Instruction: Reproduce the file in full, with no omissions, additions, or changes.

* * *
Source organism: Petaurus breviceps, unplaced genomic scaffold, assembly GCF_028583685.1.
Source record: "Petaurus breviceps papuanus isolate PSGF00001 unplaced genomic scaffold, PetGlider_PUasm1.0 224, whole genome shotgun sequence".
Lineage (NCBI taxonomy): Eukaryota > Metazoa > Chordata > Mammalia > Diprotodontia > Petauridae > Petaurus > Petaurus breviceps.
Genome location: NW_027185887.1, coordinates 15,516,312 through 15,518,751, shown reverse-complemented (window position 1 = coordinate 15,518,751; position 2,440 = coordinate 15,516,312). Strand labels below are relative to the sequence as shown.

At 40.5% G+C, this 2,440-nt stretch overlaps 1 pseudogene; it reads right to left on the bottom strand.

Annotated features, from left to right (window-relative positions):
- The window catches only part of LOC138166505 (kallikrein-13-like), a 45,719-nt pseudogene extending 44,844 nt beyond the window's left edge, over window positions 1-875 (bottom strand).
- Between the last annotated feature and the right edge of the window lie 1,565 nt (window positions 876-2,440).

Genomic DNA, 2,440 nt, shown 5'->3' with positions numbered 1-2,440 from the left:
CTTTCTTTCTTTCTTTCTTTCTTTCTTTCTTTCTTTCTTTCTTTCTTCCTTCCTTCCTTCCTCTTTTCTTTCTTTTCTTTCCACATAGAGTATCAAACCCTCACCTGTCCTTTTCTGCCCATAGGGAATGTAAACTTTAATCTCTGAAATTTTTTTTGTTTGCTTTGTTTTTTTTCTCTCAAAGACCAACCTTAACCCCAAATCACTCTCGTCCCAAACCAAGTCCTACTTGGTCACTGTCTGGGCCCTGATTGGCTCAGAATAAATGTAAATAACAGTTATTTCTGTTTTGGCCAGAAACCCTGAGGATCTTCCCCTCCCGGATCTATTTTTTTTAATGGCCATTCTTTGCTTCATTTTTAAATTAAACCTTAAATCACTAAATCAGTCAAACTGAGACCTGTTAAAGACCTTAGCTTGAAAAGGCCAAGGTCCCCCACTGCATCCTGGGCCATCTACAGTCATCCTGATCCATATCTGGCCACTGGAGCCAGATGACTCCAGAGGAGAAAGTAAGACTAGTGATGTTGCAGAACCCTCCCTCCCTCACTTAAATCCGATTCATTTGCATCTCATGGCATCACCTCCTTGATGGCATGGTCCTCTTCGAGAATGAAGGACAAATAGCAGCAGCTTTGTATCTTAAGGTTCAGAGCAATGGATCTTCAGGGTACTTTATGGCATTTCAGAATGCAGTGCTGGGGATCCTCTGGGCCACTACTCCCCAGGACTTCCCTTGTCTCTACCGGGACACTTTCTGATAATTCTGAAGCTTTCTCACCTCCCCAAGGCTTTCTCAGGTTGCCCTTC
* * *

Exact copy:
Source organism: Petaurus breviceps, unplaced genomic scaffold, assembly GCF_028583685.1.
Source record: "Petaurus breviceps papuanus isolate PSGF00001 unplaced genomic scaffold, PetGlider_PUasm1.0 224, whole genome shotgun sequence".
Lineage (NCBI taxonomy): Eukaryota > Metazoa > Chordata > Mammalia > Diprotodontia > Petauridae > Petaurus > Petaurus breviceps.
Genome location: NW_027185887.1, coordinates 15,516,312 through 15,518,751, shown reverse-complemented (window position 1 = coordinate 15,518,751; position 2,440 = coordinate 15,516,312). Strand labels below are relative to the sequence as shown.

At 40.5% G+C, this 2,440-nt stretch overlaps 1 pseudogene; it reads right to left on the bottom strand.

Annotated features, from left to right (window-relative positions):
- The window catches only part of LOC138166505 (kallikrein-13-like), a 45,719-nt pseudogene extending 44,844 nt beyond the window's left edge, over window positions 1-875 (bottom strand).
- Between the last annotated feature and the right edge of the window lie 1,565 nt (window positions 876-2,440).

Genomic DNA, 2,440 nt, shown 5'->3' with positions numbered 1-2,440 from the left:
CTTTCTTTCTTTCTTTCTTTCTTTCTTTCTTTCTTTCTTTCTTTCTTCCTTCCTTCCTTCCTCTTTTCTTTCTTTTCTTTCCACATAGAGTATCAAACCCTCACCTGTCCTTTTCTGCCCATAGGGAATGTAAACTTTAATCTCTGAAATTTTTTTTGTTTGCTTTGTTTTTTTTCTCTCAAAGACCAACCTTAACCCCAAATCACTCTCGTCCCAAACCAAGTCCTACTTGGTCACTGTCTGGGCCCTGATTGGCTCAGAATAAATGTAAATAACAGTTATTTCTGTTTTGGCCAGAAACCCTGAGGATCTTCCCCTCCCGGATCTATTTTTTTTAATGGCCATTCTTTGCTTCATTTTTAAATTAAACCTTAAATCACTAAATCAGTCAAACTGAGACCTGTTAAAGACCTTAGCTTGAAAAGGCCAAGGTCCCCCACTGCATCCTGGGCCATCTACAGTCATCCTGATCCATATCTGGCCACTGGAGCCAGATGACTCCAGAGGAGAAAGTAAGACTAGTGATGTTGCAGAACCCTCCCTCCCTCACTTAAATCCGATTCATTTGCATCTCATGGCATCACCTCCTTGATGGCATGGTCCTCTTCGAGAATGAAGGACAAATAGCAGCAGCTTTGTATCTTAAGGTTCAGAGCAATGGATCTTCAGGGTACTTTATGGCATTTCAGAATGCAGTGCTGGGGATCCTCTGGGCCACTACTCCCCAGGACTTCCCTTGTCTCTACCGGGACACTTTCTGATAATTCTGAAGCTTTCTCACCTCCCCAAGGCTTTCTCAGGTTGCCCTTC